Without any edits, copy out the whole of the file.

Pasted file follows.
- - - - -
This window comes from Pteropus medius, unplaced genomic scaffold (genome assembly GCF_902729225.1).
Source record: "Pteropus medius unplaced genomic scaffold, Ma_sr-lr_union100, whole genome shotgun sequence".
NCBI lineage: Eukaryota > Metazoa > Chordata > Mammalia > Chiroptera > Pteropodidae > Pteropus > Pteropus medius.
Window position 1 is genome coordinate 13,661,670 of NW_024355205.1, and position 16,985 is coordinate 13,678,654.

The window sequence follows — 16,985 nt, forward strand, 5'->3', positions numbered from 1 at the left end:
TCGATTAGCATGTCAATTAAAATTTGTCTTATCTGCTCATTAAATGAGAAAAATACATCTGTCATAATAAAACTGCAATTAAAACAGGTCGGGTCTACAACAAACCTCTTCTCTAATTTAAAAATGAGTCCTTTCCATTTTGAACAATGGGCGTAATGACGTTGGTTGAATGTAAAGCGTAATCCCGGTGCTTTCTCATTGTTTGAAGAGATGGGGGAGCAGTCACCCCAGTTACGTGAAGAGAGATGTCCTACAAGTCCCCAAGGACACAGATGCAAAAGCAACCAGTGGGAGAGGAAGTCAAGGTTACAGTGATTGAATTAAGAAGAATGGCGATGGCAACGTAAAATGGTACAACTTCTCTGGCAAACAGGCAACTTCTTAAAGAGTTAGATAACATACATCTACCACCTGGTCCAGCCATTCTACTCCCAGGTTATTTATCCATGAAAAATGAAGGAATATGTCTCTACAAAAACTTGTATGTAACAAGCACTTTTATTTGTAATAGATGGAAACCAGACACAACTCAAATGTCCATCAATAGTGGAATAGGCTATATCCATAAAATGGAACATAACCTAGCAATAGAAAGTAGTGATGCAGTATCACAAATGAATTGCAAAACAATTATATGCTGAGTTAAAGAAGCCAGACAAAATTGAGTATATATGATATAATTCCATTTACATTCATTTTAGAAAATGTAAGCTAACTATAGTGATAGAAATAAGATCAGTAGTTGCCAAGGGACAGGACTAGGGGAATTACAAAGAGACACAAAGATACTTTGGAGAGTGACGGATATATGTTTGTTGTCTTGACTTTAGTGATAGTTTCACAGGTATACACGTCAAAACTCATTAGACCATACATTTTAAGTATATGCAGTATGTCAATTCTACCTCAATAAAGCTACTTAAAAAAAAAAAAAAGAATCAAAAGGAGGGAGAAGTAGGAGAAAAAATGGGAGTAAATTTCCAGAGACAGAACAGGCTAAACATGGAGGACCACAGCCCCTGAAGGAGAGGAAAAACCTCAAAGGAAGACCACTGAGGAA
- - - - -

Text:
This window comes from Pteropus medius, unplaced genomic scaffold (genome assembly GCF_902729225.1).
Source record: "Pteropus medius unplaced genomic scaffold, Ma_sr-lr_union100, whole genome shotgun sequence".
NCBI lineage: Eukaryota > Metazoa > Chordata > Mammalia > Chiroptera > Pteropodidae > Pteropus > Pteropus medius.
Window position 1 is genome coordinate 13,661,670 of NW_024355205.1, and position 16,985 is coordinate 13,678,654.

The window sequence follows — 16,985 nt, forward strand, 5'->3', positions numbered from 1 at the left end:
TCGATTAGCATGTCAATTAAAATTTGTCTTATCTGCTCATTAAATGAGAAAAATACATCTGTCATAATAAAACTGCAATTAAAACAGGTCGGGTCTACAACAAACCTCTTCTCTAATTTAAAAATGAGTCCTTTCCATTTTGAACAATGGGCGTAATGACGTTGGTTGAATGTAAAGCGTAATCCCGGTGCTTTCTCATTGTTTGAAGAGATGGGGGAGCAGTCACCCCAGTTACGTGAAGAGAGATGTCCTACAAGTCCCCAAGGACACAGATGCAAAAGCAACCAGTGGGAGAGGAAGTCAAGGTTACAGTGATTGAATTAAGAAGAATGGCGATGGCAACGTAAAATGGTACAACTTCTCTGGCAAACAGGCAACTTCTTAAAGAGTTAGATAACATACATCTACCACCTGGTCCAGCCATTCTACTCCCAGGTTATTTATCCATGAAAAATGAAGGAATATGTCTCTACAAAAACTTGTATGTAACAAGCACTTTTATTTGTAATAGATGGAAACCAGACACAACTCAAATGTCCATCAATAGTGGAATAGGCTATATCCATAAAATGGAACATAACCTAGCAATAGAAAGTAGTGATGCAGTATCACAAATGAATTGCAAAACAATTATATGCTGAGTTAAAGAAGCCAGACAAAATTGAGTATATATGATATAATTCCATTTACATTCATTTTAGAAAATGTAAGCTAACTATAGTGATAGAAATAAGATCAGTAGTTGCCAAGGGACAGGACTAGGGGAATTACAAAGAGACACAAAGATACTTTGGAGAGTGACGGATATATGTTTGTTGTCTTGACTTTAGTGATAGTTTCACAGGTATACACGTCAAAACTCATTAGACCATACATTTTAAGTATATGCAGTATGTCAATTCTACCTCAATAAAGCTACTTAAAAAAAAAAAAAAGAATCAAAAGGAGGGAGAAGTAGGAGAAAAAATGGGAGTAAATTTCCAGAGACAGAACAGGCTAAACATGGAGGACCACAGCCCCTGAAGGAGAGGAAAAACCTCAAAGGAAGACCACTGAGGAA